EEG or Neurofeedback training sounds like a sci-fi concept to those hear about it the first time. It’s something you can do to monitor your brain activity, then learn to recognize the graphs that are generated from monitoring your mental state and eventually excercise your mind to will it into a particular state of mind. It’s like working out your mind, much the same way you work out your body.
EEG devices let you see the results and measure your performance so it’s not like walking in the dark — you can actually see the results of your mental activity and assess your success in controlling your mental states. The devices can be bought for around $800 or so off the internet. OpenEEG is an open source project for assembling your own neurofeedback device and they have some software that lets you assess the results of your neurofeedback sessions.
How does it work?
Everytime the brain is going through any kind of mental state, there is a series of neurons that fire. Neurons are nerve cells, and like any cell they have a positive and negative charge — which creates electrochemical activity. Neurons pass the message (or electrochemical charge) along a line of neighbouring neurons. In Mind Wide Open, Steven Johnson refers to the firing of neurons as a ballet. I tend to visualize neural activity to be like a firework of neurons (quite literally the flow of electrochemical charge). Each set of fireworks gives us a different state of mind. When we are really attentive, fearful or excited or any other emotional state, a particular type of neural firework or ballet is taking place in some region of the brain. Each of those mental states has a different constellation of neurons firing and EEG/neurofeedback devices can capture most of this activity and recognize the constellations.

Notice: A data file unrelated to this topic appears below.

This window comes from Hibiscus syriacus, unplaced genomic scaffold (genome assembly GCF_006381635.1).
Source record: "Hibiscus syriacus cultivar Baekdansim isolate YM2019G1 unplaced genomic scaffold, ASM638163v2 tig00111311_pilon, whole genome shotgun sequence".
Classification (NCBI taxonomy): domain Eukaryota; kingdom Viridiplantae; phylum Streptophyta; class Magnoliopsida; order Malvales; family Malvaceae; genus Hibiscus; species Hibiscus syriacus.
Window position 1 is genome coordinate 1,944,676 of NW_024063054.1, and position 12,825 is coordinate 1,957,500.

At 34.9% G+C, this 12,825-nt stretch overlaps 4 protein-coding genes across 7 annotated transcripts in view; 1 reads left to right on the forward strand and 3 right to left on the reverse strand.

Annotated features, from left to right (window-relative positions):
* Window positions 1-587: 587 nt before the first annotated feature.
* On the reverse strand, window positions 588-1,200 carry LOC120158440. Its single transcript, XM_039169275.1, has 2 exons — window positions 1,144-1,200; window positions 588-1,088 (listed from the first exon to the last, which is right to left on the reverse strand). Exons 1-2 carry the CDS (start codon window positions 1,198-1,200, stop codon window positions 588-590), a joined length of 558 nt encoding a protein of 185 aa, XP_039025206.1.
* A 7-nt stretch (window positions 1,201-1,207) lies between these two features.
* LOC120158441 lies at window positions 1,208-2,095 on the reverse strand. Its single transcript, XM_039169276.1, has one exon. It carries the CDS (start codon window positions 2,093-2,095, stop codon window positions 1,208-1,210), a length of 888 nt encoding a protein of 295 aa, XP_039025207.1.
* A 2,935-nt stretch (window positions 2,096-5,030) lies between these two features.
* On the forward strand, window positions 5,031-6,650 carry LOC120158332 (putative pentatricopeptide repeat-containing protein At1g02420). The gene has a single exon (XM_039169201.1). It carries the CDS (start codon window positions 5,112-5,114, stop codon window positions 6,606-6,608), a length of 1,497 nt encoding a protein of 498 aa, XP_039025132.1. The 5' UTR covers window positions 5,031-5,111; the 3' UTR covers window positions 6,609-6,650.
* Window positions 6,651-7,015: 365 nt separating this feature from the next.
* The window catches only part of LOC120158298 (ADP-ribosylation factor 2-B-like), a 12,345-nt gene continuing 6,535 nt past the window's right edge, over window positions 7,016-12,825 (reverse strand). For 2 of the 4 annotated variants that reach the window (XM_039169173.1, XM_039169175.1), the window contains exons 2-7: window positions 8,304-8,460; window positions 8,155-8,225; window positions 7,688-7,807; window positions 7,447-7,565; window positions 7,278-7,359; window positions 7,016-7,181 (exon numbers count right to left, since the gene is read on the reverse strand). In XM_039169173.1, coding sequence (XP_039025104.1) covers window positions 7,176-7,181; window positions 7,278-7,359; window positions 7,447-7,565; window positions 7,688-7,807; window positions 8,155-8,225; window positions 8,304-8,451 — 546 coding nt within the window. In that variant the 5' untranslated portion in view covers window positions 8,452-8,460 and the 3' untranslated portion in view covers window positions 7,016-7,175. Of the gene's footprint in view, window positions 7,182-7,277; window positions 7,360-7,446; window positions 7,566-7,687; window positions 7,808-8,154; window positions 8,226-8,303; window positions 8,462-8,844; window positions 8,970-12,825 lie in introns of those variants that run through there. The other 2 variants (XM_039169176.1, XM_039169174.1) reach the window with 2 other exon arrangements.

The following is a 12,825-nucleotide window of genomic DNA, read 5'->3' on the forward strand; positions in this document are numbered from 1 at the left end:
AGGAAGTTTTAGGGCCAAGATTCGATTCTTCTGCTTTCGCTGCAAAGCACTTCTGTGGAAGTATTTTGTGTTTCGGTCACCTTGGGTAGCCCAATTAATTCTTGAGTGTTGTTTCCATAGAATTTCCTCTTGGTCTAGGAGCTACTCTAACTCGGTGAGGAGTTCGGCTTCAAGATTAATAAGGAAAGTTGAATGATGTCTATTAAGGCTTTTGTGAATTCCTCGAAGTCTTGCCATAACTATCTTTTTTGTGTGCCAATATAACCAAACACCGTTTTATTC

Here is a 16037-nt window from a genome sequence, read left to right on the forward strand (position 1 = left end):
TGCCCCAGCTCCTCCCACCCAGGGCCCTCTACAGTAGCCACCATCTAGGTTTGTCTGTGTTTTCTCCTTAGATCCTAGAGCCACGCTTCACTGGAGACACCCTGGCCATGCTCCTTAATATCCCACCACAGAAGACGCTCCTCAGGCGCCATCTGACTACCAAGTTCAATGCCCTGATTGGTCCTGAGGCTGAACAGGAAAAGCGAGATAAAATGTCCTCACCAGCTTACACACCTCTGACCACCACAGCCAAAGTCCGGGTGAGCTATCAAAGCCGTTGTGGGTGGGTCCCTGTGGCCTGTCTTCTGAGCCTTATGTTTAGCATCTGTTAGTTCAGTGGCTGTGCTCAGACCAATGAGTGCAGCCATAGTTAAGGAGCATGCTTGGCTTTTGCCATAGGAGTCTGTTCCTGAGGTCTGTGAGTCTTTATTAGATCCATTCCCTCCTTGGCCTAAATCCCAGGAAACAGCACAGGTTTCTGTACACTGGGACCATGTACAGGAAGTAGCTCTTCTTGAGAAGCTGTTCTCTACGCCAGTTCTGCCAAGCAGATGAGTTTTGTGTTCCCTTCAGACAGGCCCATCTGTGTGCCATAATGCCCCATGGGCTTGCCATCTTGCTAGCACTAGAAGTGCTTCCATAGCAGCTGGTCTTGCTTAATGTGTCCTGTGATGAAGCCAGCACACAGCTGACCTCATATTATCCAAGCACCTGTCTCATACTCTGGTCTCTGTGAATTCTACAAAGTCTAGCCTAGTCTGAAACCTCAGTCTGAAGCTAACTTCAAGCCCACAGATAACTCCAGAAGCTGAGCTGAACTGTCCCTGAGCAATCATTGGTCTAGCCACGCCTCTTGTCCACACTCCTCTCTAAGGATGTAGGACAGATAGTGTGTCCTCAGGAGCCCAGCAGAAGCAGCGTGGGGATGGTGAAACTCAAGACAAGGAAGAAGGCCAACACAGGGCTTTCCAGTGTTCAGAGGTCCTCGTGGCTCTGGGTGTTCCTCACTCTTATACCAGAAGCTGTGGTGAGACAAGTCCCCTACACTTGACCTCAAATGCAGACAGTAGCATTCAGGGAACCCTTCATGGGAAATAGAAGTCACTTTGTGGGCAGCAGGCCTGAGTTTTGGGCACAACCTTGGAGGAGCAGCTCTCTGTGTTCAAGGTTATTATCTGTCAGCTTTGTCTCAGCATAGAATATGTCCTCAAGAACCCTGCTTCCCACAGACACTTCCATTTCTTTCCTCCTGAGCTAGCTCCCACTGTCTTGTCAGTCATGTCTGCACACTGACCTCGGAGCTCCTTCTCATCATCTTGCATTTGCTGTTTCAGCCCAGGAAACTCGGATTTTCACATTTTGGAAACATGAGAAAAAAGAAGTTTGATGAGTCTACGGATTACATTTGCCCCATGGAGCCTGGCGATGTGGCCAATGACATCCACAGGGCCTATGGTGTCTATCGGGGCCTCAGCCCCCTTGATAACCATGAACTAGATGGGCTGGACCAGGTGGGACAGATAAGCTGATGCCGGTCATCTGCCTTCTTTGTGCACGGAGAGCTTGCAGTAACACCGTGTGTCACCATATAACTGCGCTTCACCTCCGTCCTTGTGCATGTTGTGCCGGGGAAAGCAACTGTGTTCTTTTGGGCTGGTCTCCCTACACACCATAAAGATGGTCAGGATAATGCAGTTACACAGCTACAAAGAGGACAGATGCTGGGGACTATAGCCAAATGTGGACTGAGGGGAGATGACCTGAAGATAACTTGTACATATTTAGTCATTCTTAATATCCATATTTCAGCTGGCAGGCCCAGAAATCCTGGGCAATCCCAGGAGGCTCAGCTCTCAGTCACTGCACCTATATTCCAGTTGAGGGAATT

EEG devices have electrodes attached to different parts of your head and they are sensitive to any electrochemical activity. These electrodes are connected through a wire to a central unit which processes incoming data from all electrodes and generates a graph (or maybe some other kind of output) based on which electrodes are firing and how intensly.
If you have the EEG/neurofeedback device attached to your head and do some of your regular activity like reading a book or watching a movie, you can view what the graph looks like when you were really concentrated or excited. Each individual’s brain generates a distinct graph and once you recognize which graph patterns correspond to what mental state it becomes really easy to assess — almost objectively — what mental state your mind is in. It also makes it easy to will your mind into producing that particular graph and thereby getting yourself into any mental state (I think actor’s would be really good at this).
Things get even more exciting, however, when data is flowing in the opposite direction: from the computer to your brain by directly injecting chemicals into regions of your brain. Drugs already do this by inhibiting or stimulating particular parts of your brain but a direct neural interface allows for a more controlled experience. You could experience a more specific type of euphoric feeling, or reactivate a lost memory. The future is almost here.